Freelance graphic and type designer Laura Meseguer has been busy over the last few years. Alongside a packed schedule of commercial and personal projects she also manages Barcelona-based foundry Type--Tones with programmer and designer Jos Manuel Urs, and can often be found speaking, teaching or holding creative workshops. And that's not to mention the books she's written and contributed to. How does she find the time? We found at out at OFFF 2013…
Computer Arts: Looking through your portfolio, personal projects seem to be an important part of what you do – how do you fit it all in?
Laura Meseguer: I work a lot. Since 2005, I’m the only person in my studio. It’s the only way I’ve learnt so far. Fortunately, I don’t work alone. I share a space with other designers and I love doing collaborative projects – I currently manage Type--Tones with Josema Uros. When I’m involved in custom lettering or type projects, I always work closely with designers and art directors. I worked for an exhibition in collaboration with some architects a few years ago, it was a great experience. And I do a bit of writing, but it's another very sporadic activity.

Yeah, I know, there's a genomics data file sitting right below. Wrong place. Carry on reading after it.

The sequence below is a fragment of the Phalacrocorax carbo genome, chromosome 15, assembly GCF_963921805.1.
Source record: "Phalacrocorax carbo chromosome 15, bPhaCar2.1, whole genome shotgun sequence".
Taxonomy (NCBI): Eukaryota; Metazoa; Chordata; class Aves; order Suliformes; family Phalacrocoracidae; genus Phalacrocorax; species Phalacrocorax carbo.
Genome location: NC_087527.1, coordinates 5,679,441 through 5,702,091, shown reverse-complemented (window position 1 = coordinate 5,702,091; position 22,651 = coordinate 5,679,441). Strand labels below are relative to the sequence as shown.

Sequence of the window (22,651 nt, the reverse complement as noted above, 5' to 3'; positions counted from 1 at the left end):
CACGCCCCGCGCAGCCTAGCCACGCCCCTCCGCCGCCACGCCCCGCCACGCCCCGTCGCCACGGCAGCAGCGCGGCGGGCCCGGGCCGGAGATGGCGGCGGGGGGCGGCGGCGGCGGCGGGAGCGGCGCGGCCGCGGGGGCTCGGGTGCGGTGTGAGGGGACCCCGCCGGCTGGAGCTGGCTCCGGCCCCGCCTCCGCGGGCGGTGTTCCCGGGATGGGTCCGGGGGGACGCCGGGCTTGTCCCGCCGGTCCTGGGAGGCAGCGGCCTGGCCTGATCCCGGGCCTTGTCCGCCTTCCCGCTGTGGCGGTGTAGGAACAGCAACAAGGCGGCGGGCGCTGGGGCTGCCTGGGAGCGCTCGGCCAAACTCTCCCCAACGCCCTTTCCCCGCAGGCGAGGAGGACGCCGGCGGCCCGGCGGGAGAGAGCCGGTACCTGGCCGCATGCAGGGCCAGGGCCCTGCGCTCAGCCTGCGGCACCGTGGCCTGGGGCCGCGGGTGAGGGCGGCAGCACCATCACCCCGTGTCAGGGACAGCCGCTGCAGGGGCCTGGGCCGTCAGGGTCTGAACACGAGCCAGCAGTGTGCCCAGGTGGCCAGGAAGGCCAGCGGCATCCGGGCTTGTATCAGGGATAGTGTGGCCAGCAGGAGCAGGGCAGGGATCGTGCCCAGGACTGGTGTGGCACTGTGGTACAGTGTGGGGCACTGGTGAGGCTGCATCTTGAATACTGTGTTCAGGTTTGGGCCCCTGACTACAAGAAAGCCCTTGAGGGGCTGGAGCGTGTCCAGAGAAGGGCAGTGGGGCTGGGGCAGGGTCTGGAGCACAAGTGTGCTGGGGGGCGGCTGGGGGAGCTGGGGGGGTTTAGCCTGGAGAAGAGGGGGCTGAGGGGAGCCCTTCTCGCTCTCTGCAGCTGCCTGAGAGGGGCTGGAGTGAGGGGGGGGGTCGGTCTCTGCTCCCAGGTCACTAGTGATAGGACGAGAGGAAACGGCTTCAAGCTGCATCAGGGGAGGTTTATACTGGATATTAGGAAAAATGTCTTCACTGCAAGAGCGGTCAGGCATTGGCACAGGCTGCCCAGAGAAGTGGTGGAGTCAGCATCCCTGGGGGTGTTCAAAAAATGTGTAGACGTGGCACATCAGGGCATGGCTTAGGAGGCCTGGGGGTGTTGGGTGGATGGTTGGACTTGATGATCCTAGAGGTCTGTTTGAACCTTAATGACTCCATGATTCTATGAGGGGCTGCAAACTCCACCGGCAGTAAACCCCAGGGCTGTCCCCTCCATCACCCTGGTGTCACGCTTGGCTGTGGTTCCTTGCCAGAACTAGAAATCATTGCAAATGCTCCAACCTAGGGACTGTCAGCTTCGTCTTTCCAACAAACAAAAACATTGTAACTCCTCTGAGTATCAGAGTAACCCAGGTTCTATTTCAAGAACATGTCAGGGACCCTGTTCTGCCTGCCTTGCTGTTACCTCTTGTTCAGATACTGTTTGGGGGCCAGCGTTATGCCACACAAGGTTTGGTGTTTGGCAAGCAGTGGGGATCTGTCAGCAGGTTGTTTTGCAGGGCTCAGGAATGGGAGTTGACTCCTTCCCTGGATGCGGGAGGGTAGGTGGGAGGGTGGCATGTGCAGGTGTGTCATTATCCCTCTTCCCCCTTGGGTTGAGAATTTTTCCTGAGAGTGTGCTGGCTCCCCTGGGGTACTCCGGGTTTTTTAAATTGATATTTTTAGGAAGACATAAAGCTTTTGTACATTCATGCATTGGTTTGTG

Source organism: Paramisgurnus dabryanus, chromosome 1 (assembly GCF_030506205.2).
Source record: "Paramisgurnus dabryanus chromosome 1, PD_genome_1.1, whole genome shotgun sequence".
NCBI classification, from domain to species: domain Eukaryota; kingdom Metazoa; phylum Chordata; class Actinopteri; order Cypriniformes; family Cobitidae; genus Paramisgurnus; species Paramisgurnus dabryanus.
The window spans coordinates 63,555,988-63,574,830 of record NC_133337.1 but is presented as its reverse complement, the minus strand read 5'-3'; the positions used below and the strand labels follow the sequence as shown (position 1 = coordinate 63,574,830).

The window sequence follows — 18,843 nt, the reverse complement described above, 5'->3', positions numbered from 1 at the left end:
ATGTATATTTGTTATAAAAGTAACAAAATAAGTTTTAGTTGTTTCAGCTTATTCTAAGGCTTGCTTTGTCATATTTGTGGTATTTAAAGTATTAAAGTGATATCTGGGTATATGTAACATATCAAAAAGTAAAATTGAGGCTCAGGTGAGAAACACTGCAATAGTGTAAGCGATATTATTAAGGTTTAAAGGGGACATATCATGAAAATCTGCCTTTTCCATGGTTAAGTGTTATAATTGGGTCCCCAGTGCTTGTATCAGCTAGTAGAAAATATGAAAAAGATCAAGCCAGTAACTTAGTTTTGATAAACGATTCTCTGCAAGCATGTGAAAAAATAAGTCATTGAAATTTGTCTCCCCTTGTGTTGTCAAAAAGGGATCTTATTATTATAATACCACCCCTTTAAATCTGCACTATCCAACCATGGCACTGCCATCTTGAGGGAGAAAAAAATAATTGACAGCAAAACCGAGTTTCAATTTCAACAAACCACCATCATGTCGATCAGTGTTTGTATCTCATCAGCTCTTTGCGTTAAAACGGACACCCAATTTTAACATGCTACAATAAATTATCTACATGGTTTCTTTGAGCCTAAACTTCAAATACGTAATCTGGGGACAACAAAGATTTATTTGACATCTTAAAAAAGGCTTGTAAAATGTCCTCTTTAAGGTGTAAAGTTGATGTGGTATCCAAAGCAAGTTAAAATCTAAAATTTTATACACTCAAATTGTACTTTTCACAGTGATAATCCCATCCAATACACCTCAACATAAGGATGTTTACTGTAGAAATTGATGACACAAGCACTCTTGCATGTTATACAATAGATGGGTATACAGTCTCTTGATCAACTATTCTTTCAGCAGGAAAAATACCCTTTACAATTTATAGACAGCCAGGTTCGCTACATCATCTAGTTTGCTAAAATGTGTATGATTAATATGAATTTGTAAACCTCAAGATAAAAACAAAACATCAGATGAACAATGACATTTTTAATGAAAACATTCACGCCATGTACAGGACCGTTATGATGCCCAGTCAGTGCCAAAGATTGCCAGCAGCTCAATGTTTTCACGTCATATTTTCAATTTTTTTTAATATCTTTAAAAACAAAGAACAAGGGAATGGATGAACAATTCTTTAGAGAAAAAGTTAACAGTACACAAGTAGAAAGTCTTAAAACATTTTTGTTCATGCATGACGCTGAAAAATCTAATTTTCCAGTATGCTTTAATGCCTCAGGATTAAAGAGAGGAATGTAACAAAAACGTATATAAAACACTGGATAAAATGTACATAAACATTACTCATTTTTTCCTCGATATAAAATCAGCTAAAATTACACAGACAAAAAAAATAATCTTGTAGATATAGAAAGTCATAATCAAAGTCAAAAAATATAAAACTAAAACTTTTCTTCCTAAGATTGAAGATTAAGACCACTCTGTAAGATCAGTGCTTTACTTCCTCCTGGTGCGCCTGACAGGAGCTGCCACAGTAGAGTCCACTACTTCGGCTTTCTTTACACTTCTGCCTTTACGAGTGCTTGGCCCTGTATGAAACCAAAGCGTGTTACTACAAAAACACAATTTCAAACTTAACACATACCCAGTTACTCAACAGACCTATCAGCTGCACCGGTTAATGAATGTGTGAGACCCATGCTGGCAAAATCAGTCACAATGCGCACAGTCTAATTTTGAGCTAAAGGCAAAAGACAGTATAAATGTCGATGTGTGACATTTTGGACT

CA: What inspired you to set up Type-O-Tones?
LM: Our love for letters is immeasurable, and once you dare to design your own typefaces, it seems logical to warn your friends and give them the chance to use your fonts. I was very lucky to meet people to share a common vision with. With Josema, Enric [Jardi] and Joan [Manual Uros], we have spent many good times sharing ideas, references, music and food.
CA: What’s been your favourite project from your portfolio to work on so far – and why? LM: That’s a very difficult question for me, because I work in different disciplines and they enrich each other. I always try to challenge myself with things I haven’t done before. I’d say that there are no favourites projects, but probably some of them represent my work better than others. That’s the case of Peralta – a logo for an illustrator and designer; and the typeface Rumba – my Type & Media project. Both gave me a lot of visibility in the field of type design.
I could also mention the exhibition Helvetica, a new typeface?, and the book TypoMag. Also, Typography for Magazines’ for IndexBook, because I created it as a whole and that’s very important for me. I greatly enjoyed my work for the Multi typeface family – it was my first type commission, and for newspapers – and I’m very happy with Magasin, my last typeface.
CA: Are there any new skills you'd like to learn in the future?
LM: I’d love to learn and practice sign painting
CA: What can we expect to see from you in the coming months?
LM: A renovated website, the release of Multi as a retail typeface family and the design of a new typeface based on my learning and teaching of stencil types.